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Executive Summaries Aug 27, 2019

Is Your Company Implementing a New Technology System? Remember to Protect Your Data

Companies are constantly evolving, whether it is to increase productivity, overcome labour shortages or simply keep up with industry leaders. Implementing new technologies is one way to reach these goals.

Today, technologies that do not use information technology are rare, and information technology necessarily means data processing.

In this short article, we will only cover data relating to an identified or identifiable individual, which we will call personal information, the term used by Quebec and Canadian privacy laws.

Personal Privacy at the Core of All New Technology

In order to avoid penalties, which in some situations can amount to up to €2 million or 4% of worldwide revenue, or to avoid a costly class action, companies should consider how personal information will be handled from the beginning of the system's implementation. This is the principle of "Privacy by Design".

By applying this principle, companies ensure that privacy compliance is a central concern when implementing new technology. Moreover, this principle should be applied as soon as the time comes to select the new technology to be used.

Choosing a technology that facilitates the application of this principle will save time and money when launching the system into production. It will be more costly for the company to comply with privacy law requirements after a new system has been fully deployed without having considered the protection of personal data beforehand. 

Although this principle is not established as a formal obligation in Quebec and Canadian legislation as it is in Europe, we believe that Quebec and Canada will follow suit in the upcoming reforms to our privacy laws.

The 7 Foundational Principles of Personal Privacy Protection at the Design Stage

The concept of Privacy by Design developed by the former Information and Privacy Commissioner of Ontario, Dr. Ann Cavoukian, puts forward seven foundational principles:

  • Proactive not Reactive; Preventive not Remedial
  • Privacy as the Default Setting
  • Privacy Embedded into Design
  • Full Functionality – Positive-Sum, not Zero-Sum
  • End-to-End Security – Full Lifecycle Protection
  • Visibility and Transparency – Keep it Open
  • Respect for User Privacy – Keep it User-Centric

Without going into more detail on the principles listed above, upon configuring the implementation of a new system, the collection of personal information should be limited to the purposes necessary for the business, which are disclosed to the affected persons. By default, personal information should only be made accessible to a limited number of people within the company on a "need-to-know" basis.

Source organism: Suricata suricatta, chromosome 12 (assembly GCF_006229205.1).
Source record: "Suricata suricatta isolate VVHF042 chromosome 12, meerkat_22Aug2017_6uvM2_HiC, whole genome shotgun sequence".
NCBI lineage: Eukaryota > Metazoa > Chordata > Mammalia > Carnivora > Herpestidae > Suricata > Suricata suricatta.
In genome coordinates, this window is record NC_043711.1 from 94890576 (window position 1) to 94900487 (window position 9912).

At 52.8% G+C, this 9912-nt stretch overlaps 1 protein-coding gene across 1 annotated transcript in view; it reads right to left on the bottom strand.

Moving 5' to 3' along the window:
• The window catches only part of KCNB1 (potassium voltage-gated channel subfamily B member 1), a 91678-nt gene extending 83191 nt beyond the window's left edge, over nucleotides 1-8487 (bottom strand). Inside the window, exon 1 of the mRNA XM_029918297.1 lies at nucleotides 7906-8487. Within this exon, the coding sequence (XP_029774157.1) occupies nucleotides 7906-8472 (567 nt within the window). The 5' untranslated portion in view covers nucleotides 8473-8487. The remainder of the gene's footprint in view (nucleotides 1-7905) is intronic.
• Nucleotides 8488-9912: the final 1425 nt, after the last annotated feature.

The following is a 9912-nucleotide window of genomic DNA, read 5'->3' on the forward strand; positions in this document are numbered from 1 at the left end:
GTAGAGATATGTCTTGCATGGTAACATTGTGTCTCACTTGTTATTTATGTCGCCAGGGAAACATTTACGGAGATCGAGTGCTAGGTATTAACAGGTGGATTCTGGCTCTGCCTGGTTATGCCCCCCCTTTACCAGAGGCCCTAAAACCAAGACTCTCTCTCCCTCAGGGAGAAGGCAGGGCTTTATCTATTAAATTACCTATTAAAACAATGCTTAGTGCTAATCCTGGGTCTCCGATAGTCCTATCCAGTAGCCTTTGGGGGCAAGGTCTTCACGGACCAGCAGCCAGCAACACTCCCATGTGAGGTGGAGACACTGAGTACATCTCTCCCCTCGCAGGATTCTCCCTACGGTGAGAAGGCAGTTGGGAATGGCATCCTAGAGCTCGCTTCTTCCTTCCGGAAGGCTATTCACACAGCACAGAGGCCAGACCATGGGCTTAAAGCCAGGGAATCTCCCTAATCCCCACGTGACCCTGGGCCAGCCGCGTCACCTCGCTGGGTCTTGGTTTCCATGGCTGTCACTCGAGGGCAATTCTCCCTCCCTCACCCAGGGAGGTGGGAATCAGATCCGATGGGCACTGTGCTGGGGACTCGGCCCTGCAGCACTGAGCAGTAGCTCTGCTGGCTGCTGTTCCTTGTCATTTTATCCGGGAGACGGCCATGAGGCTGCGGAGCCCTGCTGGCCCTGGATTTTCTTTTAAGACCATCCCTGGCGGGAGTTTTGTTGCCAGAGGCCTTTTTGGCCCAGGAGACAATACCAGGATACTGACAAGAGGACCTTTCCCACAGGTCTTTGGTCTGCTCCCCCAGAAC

Moreover, the company should at all times know the type or nature of personal information collected, its location in its systems, its retention period and to whom it discloses or transfers the personal information it holds and processes in the course of its activities. 

It must be able to easily update or delete this personal information. Therefore, any new system should have functionality that allows the company to comply with these requirements as well as with requests from individuals who would like to exercise their rights with respect to their personal information held by the company. 

Choosing a Cloud or a Physical Server? 

When a new system is installed entirely on the company's own server, control over personal information is easier and less risky than if the same system were implemented on a third-party controlled cloud server. However, in some cases, this third party may have greater financial resources than the company and may be able to acquire state-of-the-art security systems.

In any case, if the new system is hosted and provided by a third party in cloud computing mode, an agreement between the company and the third party is strongly recommended, or even mandatory in some cases, to govern the processing of personal information shared by the company with that third party.

While it is true that technology can increase a company's productivity, care must be taken to implement it properly and to avoid any surprises resulting from poor management of personal information used by this new technology. 

The question is not whether or not your company will be the object of a cyber attack, but when and if it is ready to face it.

Our Technology Law and Privacy Practice Groups can help you implement internal processes for managing personal information as part of the implementation of new technology. Our professionals can also prepare you to act in the event of a cyber attack or simply to respond to requests from individuals from whom you collect personal information.

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